Do bigger brains mean smarter dogs?

According to a study conducted by Daniel Horschler, a UA anthropology doctoral student and member of the UA’s Arizona Canine Cognition Center, dogs with bigger brains can perform certain tasks better than dogs with smaller brains. The researchers found that larger-brained breeds had better short-term memory and self-control than smaller dogs, regardless of the extent of training the dogs had received.

The tests showed that brain size did not determine a dog’s performance on tests of social intelligence such as being able to follow where a person points or with the dog’s inferential and physical reasoning ability.

What the study did not define is what is considered small and what is considered large? What the study also did not seem to take into account is the difference between the way humans relate, handle and treat small vs large dogs. As a canine behavior consultant and dog trainer I have seen a vast difference between the way owners treat and relate to large vs small dogs. For example, you do not see owners carrying their Labrador Retrievers around in backpacks or pushing them in strollers. Often small dogs are not allowed to act like dogs whereas large dogs are allowed to act like a dog should act. It is interesting to consider.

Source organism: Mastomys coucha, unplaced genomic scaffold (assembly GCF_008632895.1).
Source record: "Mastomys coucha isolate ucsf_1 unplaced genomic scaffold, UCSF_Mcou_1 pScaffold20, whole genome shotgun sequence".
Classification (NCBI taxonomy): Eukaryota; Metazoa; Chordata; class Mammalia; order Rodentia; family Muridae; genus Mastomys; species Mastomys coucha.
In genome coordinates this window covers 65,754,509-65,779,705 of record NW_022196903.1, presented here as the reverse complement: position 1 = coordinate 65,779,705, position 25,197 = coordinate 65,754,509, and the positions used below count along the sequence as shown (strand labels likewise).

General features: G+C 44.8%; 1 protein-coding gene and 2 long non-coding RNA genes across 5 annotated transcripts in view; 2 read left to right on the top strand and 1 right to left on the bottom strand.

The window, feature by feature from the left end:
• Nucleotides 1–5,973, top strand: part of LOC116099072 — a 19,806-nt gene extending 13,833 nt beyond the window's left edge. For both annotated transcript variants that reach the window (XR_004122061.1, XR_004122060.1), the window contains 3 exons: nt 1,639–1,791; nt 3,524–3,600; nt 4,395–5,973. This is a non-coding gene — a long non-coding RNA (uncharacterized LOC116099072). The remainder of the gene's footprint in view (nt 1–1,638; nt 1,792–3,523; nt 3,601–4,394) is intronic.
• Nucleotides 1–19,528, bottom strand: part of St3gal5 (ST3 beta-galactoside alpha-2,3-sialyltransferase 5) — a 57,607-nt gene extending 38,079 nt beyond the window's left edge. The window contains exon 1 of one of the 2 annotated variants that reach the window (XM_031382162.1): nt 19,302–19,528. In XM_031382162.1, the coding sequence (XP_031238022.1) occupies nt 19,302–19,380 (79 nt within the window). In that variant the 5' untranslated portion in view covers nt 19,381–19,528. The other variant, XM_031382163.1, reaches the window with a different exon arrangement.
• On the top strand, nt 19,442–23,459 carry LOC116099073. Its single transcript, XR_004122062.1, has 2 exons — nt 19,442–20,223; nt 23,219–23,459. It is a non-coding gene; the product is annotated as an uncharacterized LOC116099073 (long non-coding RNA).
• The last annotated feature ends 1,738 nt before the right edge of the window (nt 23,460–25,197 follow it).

2 thoughts on “Do bigger brains mean smarter dogs?

  1. I agree with the statement – how you treat and relate to your dog will determine their intelligence. We had several mid-size dogs & with every one of them, we talked to them on a regular basis, as full members of the family & seen great results in their development and abidance.

    David

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    • Hi Dave, I don’t think we can change the intelligence level of a dog or person very much, but we can teach them to use what they have. If we cannot accurately measure intelligence in humans, how can we do it in other species!

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